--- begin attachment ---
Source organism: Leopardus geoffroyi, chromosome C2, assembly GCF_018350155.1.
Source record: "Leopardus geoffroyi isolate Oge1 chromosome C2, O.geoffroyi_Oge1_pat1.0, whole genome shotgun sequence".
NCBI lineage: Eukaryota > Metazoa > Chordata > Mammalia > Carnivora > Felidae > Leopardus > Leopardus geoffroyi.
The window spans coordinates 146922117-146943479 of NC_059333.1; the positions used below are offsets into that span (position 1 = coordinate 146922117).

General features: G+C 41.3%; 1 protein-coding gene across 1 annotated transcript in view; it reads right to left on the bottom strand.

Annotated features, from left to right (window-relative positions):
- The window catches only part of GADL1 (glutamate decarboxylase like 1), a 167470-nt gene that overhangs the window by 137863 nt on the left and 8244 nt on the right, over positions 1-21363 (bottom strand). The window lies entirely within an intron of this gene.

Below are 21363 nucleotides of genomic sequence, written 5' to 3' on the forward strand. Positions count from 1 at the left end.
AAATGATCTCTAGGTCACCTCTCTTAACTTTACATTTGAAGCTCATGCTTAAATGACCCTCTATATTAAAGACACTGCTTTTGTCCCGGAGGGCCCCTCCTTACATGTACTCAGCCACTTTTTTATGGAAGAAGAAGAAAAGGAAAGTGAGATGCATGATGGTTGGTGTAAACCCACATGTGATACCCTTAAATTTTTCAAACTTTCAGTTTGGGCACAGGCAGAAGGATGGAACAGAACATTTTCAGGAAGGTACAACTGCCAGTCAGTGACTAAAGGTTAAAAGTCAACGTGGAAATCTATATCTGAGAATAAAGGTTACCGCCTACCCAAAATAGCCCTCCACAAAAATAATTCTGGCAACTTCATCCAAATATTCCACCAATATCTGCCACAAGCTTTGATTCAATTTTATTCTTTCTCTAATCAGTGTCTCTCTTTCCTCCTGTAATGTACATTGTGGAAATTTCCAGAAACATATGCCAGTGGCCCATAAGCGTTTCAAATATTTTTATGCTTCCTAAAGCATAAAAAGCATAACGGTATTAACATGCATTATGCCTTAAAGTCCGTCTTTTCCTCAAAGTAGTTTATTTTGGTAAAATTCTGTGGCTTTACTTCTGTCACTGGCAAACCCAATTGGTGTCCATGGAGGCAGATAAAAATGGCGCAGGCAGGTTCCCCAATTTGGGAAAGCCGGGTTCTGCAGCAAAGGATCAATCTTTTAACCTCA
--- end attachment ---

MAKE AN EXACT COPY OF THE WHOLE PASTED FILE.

Source organism: Leopardus geoffroyi, chromosome C2, assembly GCF_018350155.1.
Source record: "Leopardus geoffroyi isolate Oge1 chromosome C2, O.geoffroyi_Oge1_pat1.0, whole genome shotgun sequence".
NCBI lineage: Eukaryota > Metazoa > Chordata > Mammalia > Carnivora > Felidae > Leopardus > Leopardus geoffroyi.
The window spans coordinates 146922117-146943479 of NC_059333.1; the positions used below are offsets into that span (position 1 = coordinate 146922117).

General features: G+C 41.3%; 1 protein-coding gene across 1 annotated transcript in view; it reads right to left on the bottom strand.

Annotated features, from left to right (window-relative positions):
- The window catches only part of GADL1 (glutamate decarboxylase like 1), a 167470-nt gene that overhangs the window by 137863 nt on the left and 8244 nt on the right, over positions 1-21363 (bottom strand). The window lies entirely within an intron of this gene.

Below are 21363 nucleotides of genomic sequence, written 5' to 3' on the forward strand. Positions count from 1 at the left end.
AAATGATCTCTAGGTCACCTCTCTTAACTTTACATTTGAAGCTCATGCTTAAATGACCCTCTATATTAAAGACACTGCTTTTGTCCCGGAGGGCCCCTCCTTACATGTACTCAGCCACTTTTTTATGGAAGAAGAAGAAAAGGAAAGTGAGATGCATGATGGTTGGTGTAAACCCACATGTGATACCCTTAAATTTTTCAAACTTTCAGTTTGGGCACAGGCAGAAGGATGGAACAGAACATTTTCAGGAAGGTACAACTGCCAGTCAGTGACTAAAGGTTAAAAGTCAACGTGGAAATCTATATCTGAGAATAAAGGTTACCGCCTACCCAAAATAGCCCTCCACAAAAATAATTCTGGCAACTTCATCCAAATATTCCACCAATATCTGCCACAAGCTTTGATTCAATTTTATTCTTTCTCTAATCAGTGTCTCTCTTTCCTCCTGTAATGTACATTGTGGAAATTTCCAGAAACATATGCCAGTGGCCCATAAGCGTTTCAAATATTTTTATGCTTCCTAAAGCATAAAAAGCATAACGGTATTAACATGCATTATGCCTTAAAGTCCGTCTTTTCCTCAAAGTAGTTTATTTTGGTAAAATTCTGTGGCTTTACTTCTGTCACTGGCAAACCCAATTGGTGTCCATGGAGGCAGATAAAAATGGCGCAGGCAGGTTCCCCAATTTGGGAAAGCCGGGTTCTGCAGCAAAGGATCAATCTTTTAACCTCA